Elizabethtown-Lewis goalkeeper Brock Marvin fires off a goal kick against AuSable Valley Sept. 1. The game was Marvin’s first since heart transplant surgery.
Brock Marvin knew that people gravitated to his story, but did not know how much.
Now he knows he is one of 12 high school soccer standouts that fans voted to be potentially honored with a national award.
Marvin was one of 12 finalists for the Inspireum Soccer Awards, which honor students “not because of their statistical performance, but because of their ability both on and off the soccer field to inspire teammates, classmates, families and communities,” according to the organization’s website.
“I understand more now why people say that this is inspiring and it makes a difference,” Marvin said about being voted into the final selection process for the award. “Going as far as I have and seeing the support that people have given me and voted online, it’s pretty nice.”
Marvin added that he felt people could learn from each of the people who were nominated for this award, including AuSable Valley girls midfielder Megan Colby.
“The fact that there were all of these different athletes and to hear and see how much character each one of these people showed and all under different circumstances is amazing,” Marvin said. “There were over 250 who were eligible for this, and they all had a story to tell.”
Marvin’s story of overcoming a life-threatening heart condition, receiving a heart transplant and returning to the soccer field and the game that he loved was nominated by his brother, Connor.
“That was really nice of him,” Brock said, pausing for a moment. “He’s a wonderful kid. He looks out for me and I look out for him. I was surprised that he did this.”
Brock said that his brother found out about the award through Colby, who had made the semifinals in the awards process.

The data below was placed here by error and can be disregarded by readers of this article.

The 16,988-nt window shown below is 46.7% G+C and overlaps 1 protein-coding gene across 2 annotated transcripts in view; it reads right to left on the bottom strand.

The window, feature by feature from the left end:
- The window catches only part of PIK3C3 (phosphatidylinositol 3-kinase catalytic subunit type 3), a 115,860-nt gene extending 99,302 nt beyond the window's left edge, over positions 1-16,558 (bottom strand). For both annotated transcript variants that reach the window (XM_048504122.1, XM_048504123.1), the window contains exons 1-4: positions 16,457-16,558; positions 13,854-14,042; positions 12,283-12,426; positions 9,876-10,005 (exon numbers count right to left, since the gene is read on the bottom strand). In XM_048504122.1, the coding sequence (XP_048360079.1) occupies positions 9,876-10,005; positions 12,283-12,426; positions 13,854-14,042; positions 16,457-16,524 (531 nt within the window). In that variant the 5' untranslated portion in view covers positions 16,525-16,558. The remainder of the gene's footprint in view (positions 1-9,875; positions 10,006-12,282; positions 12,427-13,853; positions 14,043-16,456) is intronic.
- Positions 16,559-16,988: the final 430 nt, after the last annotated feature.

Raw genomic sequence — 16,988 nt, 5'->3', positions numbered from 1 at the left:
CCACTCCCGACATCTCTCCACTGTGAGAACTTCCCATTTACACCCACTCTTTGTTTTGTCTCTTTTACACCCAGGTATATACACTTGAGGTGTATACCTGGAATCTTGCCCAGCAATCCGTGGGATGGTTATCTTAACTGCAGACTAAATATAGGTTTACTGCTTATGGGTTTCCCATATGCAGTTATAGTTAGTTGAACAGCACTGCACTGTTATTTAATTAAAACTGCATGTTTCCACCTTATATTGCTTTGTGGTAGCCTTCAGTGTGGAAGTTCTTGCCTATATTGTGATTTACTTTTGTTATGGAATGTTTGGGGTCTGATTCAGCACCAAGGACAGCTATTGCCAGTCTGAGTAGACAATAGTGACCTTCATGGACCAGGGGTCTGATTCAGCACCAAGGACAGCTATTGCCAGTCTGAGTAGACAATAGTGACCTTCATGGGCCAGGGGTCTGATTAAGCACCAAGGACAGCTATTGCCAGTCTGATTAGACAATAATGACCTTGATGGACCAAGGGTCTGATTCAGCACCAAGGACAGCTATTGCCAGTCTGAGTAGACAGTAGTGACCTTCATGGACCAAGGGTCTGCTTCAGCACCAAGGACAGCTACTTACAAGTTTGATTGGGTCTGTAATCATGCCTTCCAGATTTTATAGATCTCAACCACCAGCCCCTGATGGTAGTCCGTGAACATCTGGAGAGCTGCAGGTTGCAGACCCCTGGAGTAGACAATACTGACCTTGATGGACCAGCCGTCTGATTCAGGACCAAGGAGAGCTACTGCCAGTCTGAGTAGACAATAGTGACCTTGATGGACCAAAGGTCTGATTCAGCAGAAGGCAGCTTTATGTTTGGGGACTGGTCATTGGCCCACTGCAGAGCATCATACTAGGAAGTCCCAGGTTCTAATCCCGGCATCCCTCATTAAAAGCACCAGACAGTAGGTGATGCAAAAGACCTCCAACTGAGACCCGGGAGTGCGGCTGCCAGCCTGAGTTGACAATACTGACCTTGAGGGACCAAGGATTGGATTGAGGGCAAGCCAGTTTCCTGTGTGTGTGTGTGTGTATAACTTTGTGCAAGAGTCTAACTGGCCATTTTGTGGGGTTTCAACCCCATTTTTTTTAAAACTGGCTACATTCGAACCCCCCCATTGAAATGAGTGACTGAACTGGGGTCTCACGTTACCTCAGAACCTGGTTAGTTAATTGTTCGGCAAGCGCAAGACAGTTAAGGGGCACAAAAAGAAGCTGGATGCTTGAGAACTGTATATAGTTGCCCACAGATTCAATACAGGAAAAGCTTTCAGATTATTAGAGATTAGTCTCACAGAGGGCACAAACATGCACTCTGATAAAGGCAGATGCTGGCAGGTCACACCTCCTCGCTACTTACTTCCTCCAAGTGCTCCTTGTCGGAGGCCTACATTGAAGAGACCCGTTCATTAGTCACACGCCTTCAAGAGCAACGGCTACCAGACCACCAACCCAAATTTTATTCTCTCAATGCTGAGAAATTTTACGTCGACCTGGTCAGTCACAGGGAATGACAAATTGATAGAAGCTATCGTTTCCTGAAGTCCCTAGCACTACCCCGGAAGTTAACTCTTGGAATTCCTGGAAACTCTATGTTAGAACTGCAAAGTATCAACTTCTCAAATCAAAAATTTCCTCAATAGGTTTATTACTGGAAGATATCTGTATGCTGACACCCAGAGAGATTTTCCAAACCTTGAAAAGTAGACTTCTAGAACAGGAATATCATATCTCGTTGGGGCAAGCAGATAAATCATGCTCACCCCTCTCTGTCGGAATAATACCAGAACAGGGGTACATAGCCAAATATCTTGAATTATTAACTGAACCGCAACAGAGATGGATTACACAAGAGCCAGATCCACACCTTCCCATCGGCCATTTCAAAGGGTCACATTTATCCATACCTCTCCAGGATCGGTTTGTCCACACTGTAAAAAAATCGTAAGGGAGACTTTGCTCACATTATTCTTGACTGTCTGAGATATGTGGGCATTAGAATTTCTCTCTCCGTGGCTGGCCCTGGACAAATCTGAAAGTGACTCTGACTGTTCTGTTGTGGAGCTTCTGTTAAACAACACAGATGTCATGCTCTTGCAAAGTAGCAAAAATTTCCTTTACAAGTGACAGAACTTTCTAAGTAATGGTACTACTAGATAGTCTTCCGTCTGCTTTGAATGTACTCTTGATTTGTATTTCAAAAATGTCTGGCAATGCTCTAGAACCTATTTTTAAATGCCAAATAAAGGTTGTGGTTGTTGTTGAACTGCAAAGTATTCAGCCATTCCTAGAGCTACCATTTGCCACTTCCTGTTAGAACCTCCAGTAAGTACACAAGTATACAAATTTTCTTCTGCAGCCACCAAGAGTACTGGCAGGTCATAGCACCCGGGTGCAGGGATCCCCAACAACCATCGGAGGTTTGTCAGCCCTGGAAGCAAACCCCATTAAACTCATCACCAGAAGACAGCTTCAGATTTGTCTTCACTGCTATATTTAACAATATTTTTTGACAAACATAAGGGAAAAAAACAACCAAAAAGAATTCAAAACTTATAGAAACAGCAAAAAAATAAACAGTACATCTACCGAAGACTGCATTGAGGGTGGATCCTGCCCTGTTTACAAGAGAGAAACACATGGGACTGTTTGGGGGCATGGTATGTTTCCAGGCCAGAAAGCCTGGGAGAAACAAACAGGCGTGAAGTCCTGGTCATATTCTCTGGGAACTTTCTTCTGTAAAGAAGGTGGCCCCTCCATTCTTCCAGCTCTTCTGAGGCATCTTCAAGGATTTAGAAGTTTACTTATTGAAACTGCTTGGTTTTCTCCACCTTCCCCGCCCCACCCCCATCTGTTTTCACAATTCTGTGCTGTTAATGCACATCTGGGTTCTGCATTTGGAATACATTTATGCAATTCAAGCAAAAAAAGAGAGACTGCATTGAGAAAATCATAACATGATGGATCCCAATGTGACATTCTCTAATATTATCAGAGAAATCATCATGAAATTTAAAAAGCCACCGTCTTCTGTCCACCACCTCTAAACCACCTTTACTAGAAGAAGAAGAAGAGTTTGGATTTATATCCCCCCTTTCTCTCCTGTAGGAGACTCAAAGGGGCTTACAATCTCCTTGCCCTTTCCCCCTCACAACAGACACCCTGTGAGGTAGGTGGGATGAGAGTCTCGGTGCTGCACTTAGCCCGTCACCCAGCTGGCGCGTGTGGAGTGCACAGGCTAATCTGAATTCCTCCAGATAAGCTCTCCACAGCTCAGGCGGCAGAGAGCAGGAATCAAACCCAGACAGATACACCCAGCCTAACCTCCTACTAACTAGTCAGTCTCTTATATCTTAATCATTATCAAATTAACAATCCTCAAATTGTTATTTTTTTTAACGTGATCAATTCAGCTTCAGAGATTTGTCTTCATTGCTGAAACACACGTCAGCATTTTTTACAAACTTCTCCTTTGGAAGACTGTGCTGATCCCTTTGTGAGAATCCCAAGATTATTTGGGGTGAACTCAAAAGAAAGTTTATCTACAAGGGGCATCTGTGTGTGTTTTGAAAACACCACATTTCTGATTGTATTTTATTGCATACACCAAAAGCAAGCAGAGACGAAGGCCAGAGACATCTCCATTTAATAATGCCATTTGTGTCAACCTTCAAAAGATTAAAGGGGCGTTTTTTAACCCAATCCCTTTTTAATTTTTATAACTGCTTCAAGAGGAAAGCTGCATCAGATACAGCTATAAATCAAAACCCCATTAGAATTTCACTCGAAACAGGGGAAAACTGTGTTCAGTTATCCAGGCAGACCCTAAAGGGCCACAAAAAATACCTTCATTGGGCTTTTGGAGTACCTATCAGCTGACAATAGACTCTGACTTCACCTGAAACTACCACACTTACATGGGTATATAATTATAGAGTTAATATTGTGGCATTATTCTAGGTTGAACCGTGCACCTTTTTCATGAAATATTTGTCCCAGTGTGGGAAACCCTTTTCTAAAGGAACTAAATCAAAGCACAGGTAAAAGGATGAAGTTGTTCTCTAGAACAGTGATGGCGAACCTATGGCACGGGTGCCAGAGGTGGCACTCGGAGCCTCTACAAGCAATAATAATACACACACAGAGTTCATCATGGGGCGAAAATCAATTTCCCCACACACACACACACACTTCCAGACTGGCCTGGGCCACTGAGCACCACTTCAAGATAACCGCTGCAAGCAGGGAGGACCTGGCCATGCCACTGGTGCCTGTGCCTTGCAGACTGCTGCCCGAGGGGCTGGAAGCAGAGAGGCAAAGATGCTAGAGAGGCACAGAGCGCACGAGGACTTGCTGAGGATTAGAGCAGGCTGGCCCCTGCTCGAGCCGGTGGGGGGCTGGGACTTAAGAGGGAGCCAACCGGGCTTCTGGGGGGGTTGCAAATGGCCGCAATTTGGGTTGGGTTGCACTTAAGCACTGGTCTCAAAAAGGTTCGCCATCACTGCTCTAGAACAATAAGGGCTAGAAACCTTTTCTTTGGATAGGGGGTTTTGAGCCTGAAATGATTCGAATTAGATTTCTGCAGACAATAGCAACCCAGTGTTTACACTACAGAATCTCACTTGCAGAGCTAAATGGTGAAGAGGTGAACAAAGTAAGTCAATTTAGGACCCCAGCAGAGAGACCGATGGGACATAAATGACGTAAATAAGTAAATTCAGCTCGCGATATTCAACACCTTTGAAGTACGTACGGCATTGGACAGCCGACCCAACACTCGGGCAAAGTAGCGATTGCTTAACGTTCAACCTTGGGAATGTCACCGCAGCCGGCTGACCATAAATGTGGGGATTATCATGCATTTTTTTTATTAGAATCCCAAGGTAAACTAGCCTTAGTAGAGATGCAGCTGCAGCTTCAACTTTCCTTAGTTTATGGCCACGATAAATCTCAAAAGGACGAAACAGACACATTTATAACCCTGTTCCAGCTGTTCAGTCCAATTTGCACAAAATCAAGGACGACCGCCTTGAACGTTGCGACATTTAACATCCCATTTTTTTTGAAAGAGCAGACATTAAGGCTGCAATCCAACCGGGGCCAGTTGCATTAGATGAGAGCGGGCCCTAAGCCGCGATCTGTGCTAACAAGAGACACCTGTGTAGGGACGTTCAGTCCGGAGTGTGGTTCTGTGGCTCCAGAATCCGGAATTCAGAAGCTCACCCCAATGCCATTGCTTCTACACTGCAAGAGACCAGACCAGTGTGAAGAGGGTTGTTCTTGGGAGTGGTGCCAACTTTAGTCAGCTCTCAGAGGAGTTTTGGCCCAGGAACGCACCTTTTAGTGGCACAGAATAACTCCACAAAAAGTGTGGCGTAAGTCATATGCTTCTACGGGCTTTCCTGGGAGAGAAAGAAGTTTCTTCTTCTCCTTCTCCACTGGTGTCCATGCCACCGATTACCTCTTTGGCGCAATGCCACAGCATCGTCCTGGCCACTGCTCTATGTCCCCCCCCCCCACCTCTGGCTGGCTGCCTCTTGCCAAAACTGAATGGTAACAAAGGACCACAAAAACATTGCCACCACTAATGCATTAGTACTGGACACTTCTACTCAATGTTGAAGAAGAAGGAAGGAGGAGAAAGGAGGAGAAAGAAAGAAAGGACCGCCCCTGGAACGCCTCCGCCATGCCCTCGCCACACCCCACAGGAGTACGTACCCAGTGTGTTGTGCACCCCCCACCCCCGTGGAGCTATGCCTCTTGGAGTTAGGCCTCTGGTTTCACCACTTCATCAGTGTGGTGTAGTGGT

Connor then wrote a nomination letter and sent it to the organization.
“He went online and wrote this, and it just took off from there,” Brock said.
Connor is currently a patient at the Boston Children’s Hospital, where he is awaiting the same transplant surgery as Brock went through one year ago.
Brock is now one of 12 players who will be looked at in the finals by a soccer all-star panel that includes a former men’s national team coach, a broadcasting icon and a women’s hall of famer, along with current men’s national coach and German National Team standout Jurgen Klinsmann.
“I hope he would take me into consideration,” Brock said about having his story read by the national team’s skip. “I’m glad that he will be glancing at my name, hopefully more than once.”
The finalists are up for a total of $25,000 in scholarship awards, with each receiving $1,000. The winner will receive a $7,500 scholarship, with three runners-up receiving $2,500; along with $1,500 for a male and female that earn the most online votes.
The winners will be announced Tuesday, Jan. 2. with a banquet to be held in Kansas City, Mo. on Jan. 14 at the NSCAA Convention.
“It would be pretty cool to be a part of that,” Brock said.
For more on the Inspireum Soccer Awards and its parent company, The Trusted Sports Foundation, visit the website www.inspireumsoccerawards.com.
To vote for Brock, go to www.inspireumsoccerawards.com/soccer/nominee/1169/Brock-Marvin.aspx.